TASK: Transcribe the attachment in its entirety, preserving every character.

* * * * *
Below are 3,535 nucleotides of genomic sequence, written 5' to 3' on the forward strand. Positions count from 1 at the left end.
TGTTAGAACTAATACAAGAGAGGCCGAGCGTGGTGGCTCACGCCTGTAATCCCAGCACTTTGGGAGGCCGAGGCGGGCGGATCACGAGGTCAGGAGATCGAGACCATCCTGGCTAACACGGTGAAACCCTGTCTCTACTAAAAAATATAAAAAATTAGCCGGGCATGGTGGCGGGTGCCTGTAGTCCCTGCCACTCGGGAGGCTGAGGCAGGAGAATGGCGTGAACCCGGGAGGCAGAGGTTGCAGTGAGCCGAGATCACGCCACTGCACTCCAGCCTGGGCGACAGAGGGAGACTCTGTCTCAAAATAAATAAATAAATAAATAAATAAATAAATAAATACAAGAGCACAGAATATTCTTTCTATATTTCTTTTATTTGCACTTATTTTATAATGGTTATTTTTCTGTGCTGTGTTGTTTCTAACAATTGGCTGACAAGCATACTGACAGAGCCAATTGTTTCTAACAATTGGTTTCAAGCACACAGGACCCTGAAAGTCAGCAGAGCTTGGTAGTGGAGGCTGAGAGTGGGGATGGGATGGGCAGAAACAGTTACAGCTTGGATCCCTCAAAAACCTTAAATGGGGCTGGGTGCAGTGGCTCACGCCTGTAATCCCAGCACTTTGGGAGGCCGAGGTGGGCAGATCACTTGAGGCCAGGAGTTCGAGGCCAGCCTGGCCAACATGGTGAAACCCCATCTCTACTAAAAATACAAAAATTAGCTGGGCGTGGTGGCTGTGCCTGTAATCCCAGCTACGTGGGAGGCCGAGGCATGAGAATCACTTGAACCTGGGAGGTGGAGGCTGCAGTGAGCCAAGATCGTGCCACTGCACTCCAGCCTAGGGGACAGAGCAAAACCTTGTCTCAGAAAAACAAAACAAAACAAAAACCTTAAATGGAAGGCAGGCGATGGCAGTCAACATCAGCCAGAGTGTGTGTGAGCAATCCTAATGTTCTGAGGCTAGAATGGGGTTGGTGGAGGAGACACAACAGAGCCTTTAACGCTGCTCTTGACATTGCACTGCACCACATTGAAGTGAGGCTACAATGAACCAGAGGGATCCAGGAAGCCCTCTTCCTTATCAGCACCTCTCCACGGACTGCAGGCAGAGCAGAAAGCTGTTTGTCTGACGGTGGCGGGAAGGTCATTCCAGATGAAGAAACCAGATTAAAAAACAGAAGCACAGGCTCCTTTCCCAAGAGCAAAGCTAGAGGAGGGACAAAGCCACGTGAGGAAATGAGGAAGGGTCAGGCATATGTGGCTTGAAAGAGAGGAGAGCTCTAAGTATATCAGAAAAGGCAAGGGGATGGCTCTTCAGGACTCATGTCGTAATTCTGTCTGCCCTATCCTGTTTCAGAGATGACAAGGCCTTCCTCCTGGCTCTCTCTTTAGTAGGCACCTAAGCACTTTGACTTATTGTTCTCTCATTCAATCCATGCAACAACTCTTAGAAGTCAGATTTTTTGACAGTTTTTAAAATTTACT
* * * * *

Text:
Below are 3,535 nucleotides of genomic sequence, written 5' to 3' on the forward strand. Positions count from 1 at the left end.
TGTTAGAACTAATACAAGAGAGGCCGAGCGTGGTGGCTCACGCCTGTAATCCCAGCACTTTGGGAGGCCGAGGCGGGCGGATCACGAGGTCAGGAGATCGAGACCATCCTGGCTAACACGGTGAAACCCTGTCTCTACTAAAAAATATAAAAAATTAGCCGGGCATGGTGGCGGGTGCCTGTAGTCCCTGCCACTCGGGAGGCTGAGGCAGGAGAATGGCGTGAACCCGGGAGGCAGAGGTTGCAGTGAGCCGAGATCACGCCACTGCACTCCAGCCTGGGCGACAGAGGGAGACTCTGTCTCAAAATAAATAAATAAATAAATAAATAAATAAATAAATACAAGAGCACAGAATATTCTTTCTATATTTCTTTTATTTGCACTTATTTTATAATGGTTATTTTTCTGTGCTGTGTTGTTTCTAACAATTGGCTGACAAGCATACTGACAGAGCCAATTGTTTCTAACAATTGGTTTCAAGCACACAGGACCCTGAAAGTCAGCAGAGCTTGGTAGTGGAGGCTGAGAGTGGGGATGGGATGGGCAGAAACAGTTACAGCTTGGATCCCTCAAAAACCTTAAATGGGGCTGGGTGCAGTGGCTCACGCCTGTAATCCCAGCACTTTGGGAGGCCGAGGTGGGCAGATCACTTGAGGCCAGGAGTTCGAGGCCAGCCTGGCCAACATGGTGAAACCCCATCTCTACTAAAAATACAAAAATTAGCTGGGCGTGGTGGCTGTGCCTGTAATCCCAGCTACGTGGGAGGCCGAGGCATGAGAATCACTTGAACCTGGGAGGTGGAGGCTGCAGTGAGCCAAGATCGTGCCACTGCACTCCAGCCTAGGGGACAGAGCAAAACCTTGTCTCAGAAAAACAAAACAAAACAAAAACCTTAAATGGAAGGCAGGCGATGGCAGTCAACATCAGCCAGAGTGTGTGTGAGCAATCCTAATGTTCTGAGGCTAGAATGGGGTTGGTGGAGGAGACACAACAGAGCCTTTAACGCTGCTCTTGACATTGCACTGCACCACATTGAAGTGAGGCTACAATGAACCAGAGGGATCCAGGAAGCCCTCTTCCTTATCAGCACCTCTCCACGGACTGCAGGCAGAGCAGAAAGCTGTTTGTCTGACGGTGGCGGGAAGGTCATTCCAGATGAAGAAACCAGATTAAAAAACAGAAGCACAGGCTCCTTTCCCAAGAGCAAAGCTAGAGGAGGGACAAAGCCACGTGAGGAAATGAGGAAGGGTCAGGCATATGTGGCTTGAAAGAGAGGAGAGCTCTAAGTATATCAGAAAAGGCAAGGGGATGGCTCTTCAGGACTCATGTCGTAATTCTGTCTGCCCTATCCTGTTTCAGAGATGACAAGGCCTTCCTCCTGGCTCTCTCTTTAGTAGGCACCTAAGCACTTTGACTTATTGTTCTCTCATTCAATCCATGCAACAACTCTTAGAAGTCAGATTTTTTGACAGTTTTTAAAATTTACT